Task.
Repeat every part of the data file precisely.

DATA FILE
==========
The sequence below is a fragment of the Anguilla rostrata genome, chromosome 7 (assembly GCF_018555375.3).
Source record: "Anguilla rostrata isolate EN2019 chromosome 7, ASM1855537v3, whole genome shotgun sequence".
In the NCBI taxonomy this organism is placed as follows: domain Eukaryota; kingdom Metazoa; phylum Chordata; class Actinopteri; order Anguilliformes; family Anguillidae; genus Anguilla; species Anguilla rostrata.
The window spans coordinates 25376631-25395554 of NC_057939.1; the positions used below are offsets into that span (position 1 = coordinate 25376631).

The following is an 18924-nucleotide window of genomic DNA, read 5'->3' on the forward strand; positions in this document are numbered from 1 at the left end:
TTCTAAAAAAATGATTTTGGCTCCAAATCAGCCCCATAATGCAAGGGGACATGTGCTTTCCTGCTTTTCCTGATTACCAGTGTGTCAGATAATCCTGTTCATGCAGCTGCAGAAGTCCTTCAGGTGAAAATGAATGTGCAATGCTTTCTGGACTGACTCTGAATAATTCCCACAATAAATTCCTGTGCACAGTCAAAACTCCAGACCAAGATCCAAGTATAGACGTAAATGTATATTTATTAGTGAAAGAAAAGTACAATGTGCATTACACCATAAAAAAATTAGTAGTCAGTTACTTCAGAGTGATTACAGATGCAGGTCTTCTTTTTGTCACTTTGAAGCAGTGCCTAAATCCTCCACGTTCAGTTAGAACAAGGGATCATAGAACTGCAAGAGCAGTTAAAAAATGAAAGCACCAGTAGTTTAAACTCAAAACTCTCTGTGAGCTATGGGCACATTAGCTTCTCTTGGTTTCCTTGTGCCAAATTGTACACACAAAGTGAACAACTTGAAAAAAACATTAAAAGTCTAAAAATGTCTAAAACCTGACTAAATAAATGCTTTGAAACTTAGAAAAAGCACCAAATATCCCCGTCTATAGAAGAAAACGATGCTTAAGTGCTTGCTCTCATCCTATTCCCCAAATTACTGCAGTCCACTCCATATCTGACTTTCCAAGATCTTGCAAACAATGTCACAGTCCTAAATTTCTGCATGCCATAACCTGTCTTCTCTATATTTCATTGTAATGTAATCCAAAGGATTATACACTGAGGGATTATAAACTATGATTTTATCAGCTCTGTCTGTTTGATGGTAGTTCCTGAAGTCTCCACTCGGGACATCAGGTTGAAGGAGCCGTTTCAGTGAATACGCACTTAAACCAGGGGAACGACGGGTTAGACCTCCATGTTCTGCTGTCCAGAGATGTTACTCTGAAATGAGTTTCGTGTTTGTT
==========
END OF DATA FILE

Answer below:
The sequence below is a fragment of the Anguilla rostrata genome, chromosome 7 (assembly GCF_018555375.3).
Source record: "Anguilla rostrata isolate EN2019 chromosome 7, ASM1855537v3, whole genome shotgun sequence".
In the NCBI taxonomy this organism is placed as follows: domain Eukaryota; kingdom Metazoa; phylum Chordata; class Actinopteri; order Anguilliformes; family Anguillidae; genus Anguilla; species Anguilla rostrata.
The window spans coordinates 25376631-25395554 of NC_057939.1; the positions used below are offsets into that span (position 1 = coordinate 25376631).

The following is an 18924-nucleotide window of genomic DNA, read 5'->3' on the forward strand; positions in this document are numbered from 1 at the left end:
TTCTAAAAAAATGATTTTGGCTCCAAATCAGCCCCATAATGCAAGGGGACATGTGCTTTCCTGCTTTTCCTGATTACCAGTGTGTCAGATAATCCTGTTCATGCAGCTGCAGAAGTCCTTCAGGTGAAAATGAATGTGCAATGCTTTCTGGACTGACTCTGAATAATTCCCACAATAAATTCCTGTGCACAGTCAAAACTCCAGACCAAGATCCAAGTATAGACGTAAATGTATATTTATTAGTGAAAGAAAAGTACAATGTGCATTACACCATAAAAAAATTAGTAGTCAGTTACTTCAGAGTGATTACAGATGCAGGTCTTCTTTTTGTCACTTTGAAGCAGTGCCTAAATCCTCCACGTTCAGTTAGAACAAGGGATCATAGAACTGCAAGAGCAGTTAAAAAATGAAAGCACCAGTAGTTTAAACTCAAAACTCTCTGTGAGCTATGGGCACATTAGCTTCTCTTGGTTTCCTTGTGCCAAATTGTACACACAAAGTGAACAACTTGAAAAAAACATTAAAAGTCTAAAAATGTCTAAAACCTGACTAAATAAATGCTTTGAAACTTAGAAAAAGCACCAAATATCCCCGTCTATAGAAGAAAACGATGCTTAAGTGCTTGCTCTCATCCTATTCCCCAAATTACTGCAGTCCACTCCATATCTGACTTTCCAAGATCTTGCAAACAATGTCACAGTCCTAAATTTCTGCATGCCATAACCTGTCTTCTCTATATTTCATTGTAATGTAATCCAAAGGATTATACACTGAGGGATTATAAACTATGATTTTATCAGCTCTGTCTGTTTGATGGTAGTTCCTGAAGTCTCCACTCGGGACATCAGGTTGAAGGAGCCGTTTCAGTGAATACGCACTTAAACCAGGGGAACGACGGGTTAGACCTCCATGTTCTGCTGTCCAGAGATGTTACTCTGAAATGAGTTTCGTGTTTGTT